GENEVA -- Opel/Vauxhall believes the improved quality and upgraded technology in the new Insignia will help it lure customers from premium equivalents such as the BMW 3 series.
Those upgrades include a head-up display, semi-autonomous lane-keeping assist, a pop-up hood to aid pedestrian protection and the latest generation of Opel's IntelliLink infotainment system that can be used with a wifi hot-spot function.
“If buyers look at what this car delivers in terms of styling, functionality and features and then looks at what they need to pay, they would think it was a good alternative,” to models from premium brands, Insignia chief engineer Andreas Zipser told Automotive News Europe at the Geneva auto show this month.
The new Insignia Grand Sport hatchback and Sports Tourer station wagon, which were unveiled in Geneva, also start at 25,940 euros in Opel's home market of Germany while the BMW 3 series starts at 30,900 euros there.
More room in the back
The new Insignia is the second model to be built on General Motors' Epsilon 2 platform after the Chevrolet Malibu. As with the previous-generation Insignia, the new car is expected to form the basis of the next Buick Regal, despite GM's plans to sell the Opel and Vauxhall brands to the PSA Group.
The new platform is longer that the Epsilon 1 platform it replaces, giving passengers more space inside. “We were responding to criticism that space was tight for rear passengers in the first Insignia,” an Opel spokesman said. The hatchback is 55mm longer while the Insignia Sports Tourer grows 80mm to 4986mm, making it longer than the wagon versions of the Mercedes-Benz E class and Audi A6.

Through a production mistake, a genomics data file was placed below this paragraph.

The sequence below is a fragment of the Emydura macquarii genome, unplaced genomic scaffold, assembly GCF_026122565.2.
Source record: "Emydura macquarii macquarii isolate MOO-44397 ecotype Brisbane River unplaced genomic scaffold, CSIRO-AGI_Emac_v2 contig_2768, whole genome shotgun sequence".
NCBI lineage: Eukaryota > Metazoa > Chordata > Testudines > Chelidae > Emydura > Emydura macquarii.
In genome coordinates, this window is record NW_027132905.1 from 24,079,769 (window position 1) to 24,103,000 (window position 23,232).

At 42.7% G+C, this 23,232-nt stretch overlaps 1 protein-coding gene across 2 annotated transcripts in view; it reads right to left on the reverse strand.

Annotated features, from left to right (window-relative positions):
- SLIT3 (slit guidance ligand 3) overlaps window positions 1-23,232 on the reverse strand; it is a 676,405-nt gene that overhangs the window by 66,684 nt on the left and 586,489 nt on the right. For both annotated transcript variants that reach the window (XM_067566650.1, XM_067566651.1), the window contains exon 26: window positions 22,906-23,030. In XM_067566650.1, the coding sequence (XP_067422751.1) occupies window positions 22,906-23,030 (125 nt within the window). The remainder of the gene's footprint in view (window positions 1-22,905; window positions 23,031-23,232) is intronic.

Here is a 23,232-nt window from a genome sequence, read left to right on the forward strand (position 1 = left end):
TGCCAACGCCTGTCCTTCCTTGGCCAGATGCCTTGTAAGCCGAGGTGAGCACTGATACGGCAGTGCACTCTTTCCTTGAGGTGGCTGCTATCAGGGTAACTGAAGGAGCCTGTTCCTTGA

The car is also up to 200kg lighter and the driver sits 30mm lower than before. Both help the Insignia feel more sporty, Opel claims. “This car is a driver's car at the end of the day,” Zipser said.
The most powerful model is uses a 260-hp 2.0-liter turbocharged gasoline engine mated to an eight-speed automatic transmission. The car is also available with a new 1.5-liter gasoline unit that offers either 140 hp or 165 hp. The new powerplant is from the same family of turbocharged gasoline units as the 1.4-liter four-cylinder and 1.0-liter three-cylinder engines GM developed in conjunction with China's SAIC Motors. The new Insignia also is offered with either a 1.6-liter diesel in 110 hp or 136 hp outputs or a 2.0-liter 170-hp diesel.
Opel says the Insignia's fuel consumption is, on average, 3 percent better than its predecessor based on the Worldwide harmonized Light vehicles Test Procedure (WLTP).
The design of the car was influenced by the Opel Monza concept that debuted four years ago at the Frankfurt auto show. One of the elements borrowed from the Monza was the chrome so-called “Opel Blade” that runs along the roofline of the wagon into the rear lights.
Opel CEO Karl-Thomas Neumann described the car as a “true flagship” for the brand at the Geneva unveiling.